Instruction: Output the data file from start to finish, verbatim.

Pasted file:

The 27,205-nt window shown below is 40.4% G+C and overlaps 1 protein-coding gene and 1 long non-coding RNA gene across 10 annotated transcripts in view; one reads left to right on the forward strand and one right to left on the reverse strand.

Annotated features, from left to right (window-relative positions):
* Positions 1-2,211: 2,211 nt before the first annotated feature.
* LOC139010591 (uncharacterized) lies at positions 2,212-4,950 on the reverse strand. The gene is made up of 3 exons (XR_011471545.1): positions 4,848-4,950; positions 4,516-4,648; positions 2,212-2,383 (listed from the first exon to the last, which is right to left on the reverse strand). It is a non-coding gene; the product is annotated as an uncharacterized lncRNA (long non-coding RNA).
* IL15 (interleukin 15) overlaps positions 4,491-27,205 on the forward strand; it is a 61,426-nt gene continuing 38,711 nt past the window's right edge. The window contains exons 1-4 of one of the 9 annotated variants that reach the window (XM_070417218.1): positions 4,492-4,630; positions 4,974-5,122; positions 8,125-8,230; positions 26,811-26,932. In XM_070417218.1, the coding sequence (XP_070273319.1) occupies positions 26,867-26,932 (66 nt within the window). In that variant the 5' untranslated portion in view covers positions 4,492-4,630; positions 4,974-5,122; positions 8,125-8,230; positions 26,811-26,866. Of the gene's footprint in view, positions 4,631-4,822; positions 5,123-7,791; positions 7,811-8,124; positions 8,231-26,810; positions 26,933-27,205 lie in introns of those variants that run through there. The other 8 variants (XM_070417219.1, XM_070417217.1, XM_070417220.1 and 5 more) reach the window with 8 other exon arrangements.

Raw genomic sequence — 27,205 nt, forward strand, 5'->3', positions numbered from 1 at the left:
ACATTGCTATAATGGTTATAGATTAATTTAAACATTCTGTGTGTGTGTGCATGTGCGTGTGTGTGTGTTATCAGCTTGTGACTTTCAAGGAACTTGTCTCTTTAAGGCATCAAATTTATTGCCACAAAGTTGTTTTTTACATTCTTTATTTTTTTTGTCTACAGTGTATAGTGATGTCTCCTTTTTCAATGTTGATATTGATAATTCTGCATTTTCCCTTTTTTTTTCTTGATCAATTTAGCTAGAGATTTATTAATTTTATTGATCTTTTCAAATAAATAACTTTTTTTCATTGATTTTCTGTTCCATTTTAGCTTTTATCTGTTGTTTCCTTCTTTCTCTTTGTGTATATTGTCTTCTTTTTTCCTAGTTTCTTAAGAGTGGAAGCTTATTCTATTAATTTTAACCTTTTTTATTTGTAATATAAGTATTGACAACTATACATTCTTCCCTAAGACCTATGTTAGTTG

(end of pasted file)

The 27,205-nt window shown below is 40.4% G+C and overlaps 1 protein-coding gene and 1 long non-coding RNA gene across 10 annotated transcripts in view; one reads left to right on the forward strand and one right to left on the reverse strand.

Annotated features, from left to right (window-relative positions):
* Positions 1-2,211: 2,211 nt before the first annotated feature.
* LOC139010591 (uncharacterized) lies at positions 2,212-4,950 on the reverse strand. The gene is made up of 3 exons (XR_011471545.1): positions 4,848-4,950; positions 4,516-4,648; positions 2,212-2,383 (listed from the first exon to the last, which is right to left on the reverse strand). It is a non-coding gene; the product is annotated as an uncharacterized lncRNA (long non-coding RNA).
* IL15 (interleukin 15) overlaps positions 4,491-27,205 on the forward strand; it is a 61,426-nt gene continuing 38,711 nt past the window's right edge. The window contains exons 1-4 of one of the 9 annotated variants that reach the window (XM_070417218.1): positions 4,492-4,630; positions 4,974-5,122; positions 8,125-8,230; positions 26,811-26,932. In XM_070417218.1, the coding sequence (XP_070273319.1) occupies positions 26,867-26,932 (66 nt within the window). In that variant the 5' untranslated portion in view covers positions 4,492-4,630; positions 4,974-5,122; positions 8,125-8,230; positions 26,811-26,866. Of the gene's footprint in view, positions 4,631-4,822; positions 5,123-7,791; positions 7,811-8,124; positions 8,231-26,810; positions 26,933-27,205 lie in introns of those variants that run through there. The other 8 variants (XM_070417219.1, XM_070417217.1, XM_070417220.1 and 5 more) reach the window with 8 other exon arrangements.

Raw genomic sequence — 27,205 nt, forward strand, 5'->3', positions numbered from 1 at the left:
ACATTGCTATAATGGTTATAGATTAATTTAAACATTCTGTGTGTGTGTGCATGTGCGTGTGTGTGTGTTATCAGCTTGTGACTTTCAAGGAACTTGTCTCTTTAAGGCATCAAATTTATTGCCACAAAGTTGTTTTTTACATTCTTTATTTTTTTTGTCTACAGTGTATAGTGATGTCTCCTTTTTCAATGTTGATATTGATAATTCTGCATTTTCCCTTTTTTTTTCTTGATCAATTTAGCTAGAGATTTATTAATTTTATTGATCTTTTCAAATAAATAACTTTTTTTCATTGATTTTCTGTTCCATTTTAGCTTTTATCTGTTGTTTCCTTCTTTCTCTTTGTGTATATTGTCTTCTTTTTTCCTAGTTTCTTAAGAGTGGAAGCTTATTCTATTAATTTTAACCTTTTTTATTTGTAATATAAGTATTGACAACTATACATTCTTCCCTAAGACCTATGTTAGTTG